Well, I’ve finished my Persona 5: Strikers playthrough! It only took about fifteen more hours than I thought it would! In the end, my game clocked in at around sixty hours. The Phantom Thieves’ new adventure was enjoyable and kept my attention all the way to the end, even though the characters weren’t as dynamic this time around. However, while I enjoyed the opening hours of the game, the battles in the latter half felt somewhat repetitive.
The Phantom Thieves Return
Persona 5: Strikers is sequel to the original Persona 5 (not Royal). It features the entire Phantom Thief crew from the vanilla version of the game. When the metaverse pops up again and people start acting strangely, the Phantom Thieves discover that they’ve been framed as the ones responsible. To clear their name, and to discover the actual culprit, they go on a cross-country trip of Japan.
Strikers‘ storyline is not as complex nor as dark as Persona 5’s, but it still held my attention. This is largely due to being able to once again join the Phantom Thieves on another mission. While the first game focused on the group changing the hearts of Japan’s most reprehensible villains, this game’s story asks what happens to a person when they have been forced to endure unspeakable hardship. Most of the antagonists of the game aren’t outright evil, they’re simply people who have taken a wrong turn in life and need to be corrected on their path.
Some of the members of the Phantom Thieves get the spotlight as they interact with these wayward members of society. Ann, Haru, and Yusuke in particular find ways to help them. The hardships they endured in the original game allow them to encourage the would-be villains to change their ways before it’s too late. But aside from those character interactions, there isn’t much development to be found in the members of the Phantom Thieves. They’ve already all gained their Personas and gone through their transformative moments in the previous game. Those moments are largely absent here.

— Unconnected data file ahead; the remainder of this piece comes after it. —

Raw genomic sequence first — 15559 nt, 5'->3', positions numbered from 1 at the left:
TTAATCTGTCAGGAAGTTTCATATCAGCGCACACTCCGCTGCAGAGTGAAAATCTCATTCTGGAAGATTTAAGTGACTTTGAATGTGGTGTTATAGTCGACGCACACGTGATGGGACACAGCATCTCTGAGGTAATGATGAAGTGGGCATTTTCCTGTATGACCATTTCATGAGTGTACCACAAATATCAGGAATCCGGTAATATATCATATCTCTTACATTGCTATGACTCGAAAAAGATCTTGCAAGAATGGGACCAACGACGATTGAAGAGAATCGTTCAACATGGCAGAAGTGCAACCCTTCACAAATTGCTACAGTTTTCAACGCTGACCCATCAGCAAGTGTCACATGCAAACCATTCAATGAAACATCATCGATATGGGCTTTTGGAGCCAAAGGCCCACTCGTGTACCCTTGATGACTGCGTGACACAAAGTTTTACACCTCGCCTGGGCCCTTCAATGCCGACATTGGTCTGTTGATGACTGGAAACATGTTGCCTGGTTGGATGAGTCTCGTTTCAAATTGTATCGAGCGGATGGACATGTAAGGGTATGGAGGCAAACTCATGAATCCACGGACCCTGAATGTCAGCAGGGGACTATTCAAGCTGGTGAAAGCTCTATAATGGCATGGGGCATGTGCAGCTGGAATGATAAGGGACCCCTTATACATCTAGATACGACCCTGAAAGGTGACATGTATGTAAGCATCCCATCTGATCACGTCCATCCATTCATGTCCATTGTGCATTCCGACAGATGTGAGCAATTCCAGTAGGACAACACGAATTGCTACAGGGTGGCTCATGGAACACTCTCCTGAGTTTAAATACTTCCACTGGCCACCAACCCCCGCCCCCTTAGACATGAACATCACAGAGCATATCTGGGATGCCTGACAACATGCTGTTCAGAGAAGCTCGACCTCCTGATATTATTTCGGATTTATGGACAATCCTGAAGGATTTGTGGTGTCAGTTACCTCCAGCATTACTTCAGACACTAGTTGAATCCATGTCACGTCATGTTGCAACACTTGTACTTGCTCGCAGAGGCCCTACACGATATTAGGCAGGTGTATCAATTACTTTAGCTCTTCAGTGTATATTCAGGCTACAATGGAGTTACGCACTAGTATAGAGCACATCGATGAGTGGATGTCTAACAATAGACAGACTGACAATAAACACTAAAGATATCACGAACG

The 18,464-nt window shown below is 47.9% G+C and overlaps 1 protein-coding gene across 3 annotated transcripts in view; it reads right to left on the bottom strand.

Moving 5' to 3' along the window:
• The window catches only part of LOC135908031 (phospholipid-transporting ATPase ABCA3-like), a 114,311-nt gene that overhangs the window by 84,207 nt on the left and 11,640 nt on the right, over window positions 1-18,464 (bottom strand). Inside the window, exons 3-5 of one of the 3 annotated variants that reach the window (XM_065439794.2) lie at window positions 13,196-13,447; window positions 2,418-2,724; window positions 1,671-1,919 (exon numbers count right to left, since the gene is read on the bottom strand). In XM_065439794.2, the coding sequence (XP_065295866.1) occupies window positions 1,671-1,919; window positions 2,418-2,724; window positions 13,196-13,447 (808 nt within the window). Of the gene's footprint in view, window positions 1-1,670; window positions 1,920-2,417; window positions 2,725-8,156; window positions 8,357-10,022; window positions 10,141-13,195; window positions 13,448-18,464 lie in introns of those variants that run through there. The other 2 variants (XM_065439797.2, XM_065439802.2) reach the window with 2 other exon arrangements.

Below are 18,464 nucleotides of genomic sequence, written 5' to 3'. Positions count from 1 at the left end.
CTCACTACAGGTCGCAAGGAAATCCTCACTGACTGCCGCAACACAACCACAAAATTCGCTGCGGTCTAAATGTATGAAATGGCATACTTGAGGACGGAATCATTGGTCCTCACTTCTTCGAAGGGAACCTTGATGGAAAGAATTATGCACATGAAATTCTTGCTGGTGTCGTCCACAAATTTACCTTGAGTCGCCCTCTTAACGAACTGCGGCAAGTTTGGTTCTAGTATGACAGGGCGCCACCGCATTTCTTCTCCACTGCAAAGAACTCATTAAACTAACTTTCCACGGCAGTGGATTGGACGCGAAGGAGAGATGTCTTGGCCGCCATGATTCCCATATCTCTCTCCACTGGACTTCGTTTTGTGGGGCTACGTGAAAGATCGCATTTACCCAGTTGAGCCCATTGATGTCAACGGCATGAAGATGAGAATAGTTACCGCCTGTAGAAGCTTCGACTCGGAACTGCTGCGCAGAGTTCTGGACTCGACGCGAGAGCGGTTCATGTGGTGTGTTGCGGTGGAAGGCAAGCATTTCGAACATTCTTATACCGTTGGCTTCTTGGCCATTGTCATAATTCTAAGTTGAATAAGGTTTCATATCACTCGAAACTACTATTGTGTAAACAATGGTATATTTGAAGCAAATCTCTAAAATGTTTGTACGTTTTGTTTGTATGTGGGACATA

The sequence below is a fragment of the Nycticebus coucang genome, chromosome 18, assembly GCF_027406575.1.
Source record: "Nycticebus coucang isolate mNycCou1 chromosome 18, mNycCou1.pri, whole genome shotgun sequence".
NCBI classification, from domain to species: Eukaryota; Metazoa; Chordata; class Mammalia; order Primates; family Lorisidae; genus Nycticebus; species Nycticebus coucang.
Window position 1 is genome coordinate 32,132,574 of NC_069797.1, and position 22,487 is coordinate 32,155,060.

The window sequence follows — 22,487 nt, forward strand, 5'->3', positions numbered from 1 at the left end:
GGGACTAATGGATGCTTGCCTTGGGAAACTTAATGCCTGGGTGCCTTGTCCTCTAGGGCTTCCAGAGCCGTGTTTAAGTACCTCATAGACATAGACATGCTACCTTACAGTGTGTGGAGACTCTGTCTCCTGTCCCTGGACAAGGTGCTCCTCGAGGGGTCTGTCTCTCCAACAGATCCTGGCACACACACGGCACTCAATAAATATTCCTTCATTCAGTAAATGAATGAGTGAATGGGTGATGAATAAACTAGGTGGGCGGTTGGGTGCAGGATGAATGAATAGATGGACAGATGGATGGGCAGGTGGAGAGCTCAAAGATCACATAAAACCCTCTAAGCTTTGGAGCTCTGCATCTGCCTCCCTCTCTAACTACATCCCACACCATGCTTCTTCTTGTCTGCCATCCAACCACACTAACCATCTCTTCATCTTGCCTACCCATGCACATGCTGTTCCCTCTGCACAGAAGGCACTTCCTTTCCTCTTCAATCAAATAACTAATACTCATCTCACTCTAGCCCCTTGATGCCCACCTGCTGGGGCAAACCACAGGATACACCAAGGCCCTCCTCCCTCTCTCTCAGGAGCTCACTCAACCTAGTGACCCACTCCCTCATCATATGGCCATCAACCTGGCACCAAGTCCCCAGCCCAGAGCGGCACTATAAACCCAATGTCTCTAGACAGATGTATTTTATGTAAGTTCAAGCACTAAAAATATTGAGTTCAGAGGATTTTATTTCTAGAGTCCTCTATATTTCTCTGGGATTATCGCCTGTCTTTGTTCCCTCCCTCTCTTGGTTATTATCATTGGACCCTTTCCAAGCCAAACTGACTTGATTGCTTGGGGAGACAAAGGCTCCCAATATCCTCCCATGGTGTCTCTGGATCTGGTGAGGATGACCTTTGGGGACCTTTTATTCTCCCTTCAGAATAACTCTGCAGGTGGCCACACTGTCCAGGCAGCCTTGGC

Requests and Tasks
Social Links are also not present in Strikers and have been replaced with “Requests” which allow you to run errands and perform certain tasks for members of the Phantom Thieves. These tasks vary in length and complexity. Some require you to gather certain items. Others have you re-fighting bosses or sneaking through dungeons.
Completing these tasks will reward you with extra equipment, make certain items available in the online shopping store, and boost your “bond” level with your teammates. Boosting this allows you to obtain and level up several perks, such as your Persona’s strength, or the amount of money you gather after you win a battle. While completing these tasks provides a few moments that highlight each group member’s personality, none of them match up to the time you spent getting to know these characters in the previous game.
It’s understandable why this can’t be. The fast-paced storyline that is being told here differs in style from the more drawn-out tale in the previous game. Since the group is on a road trip, they don’t have the time or luxury to hang out with Joker on a regular basis. Still, the absence of these moments robs the characters of some of their depth.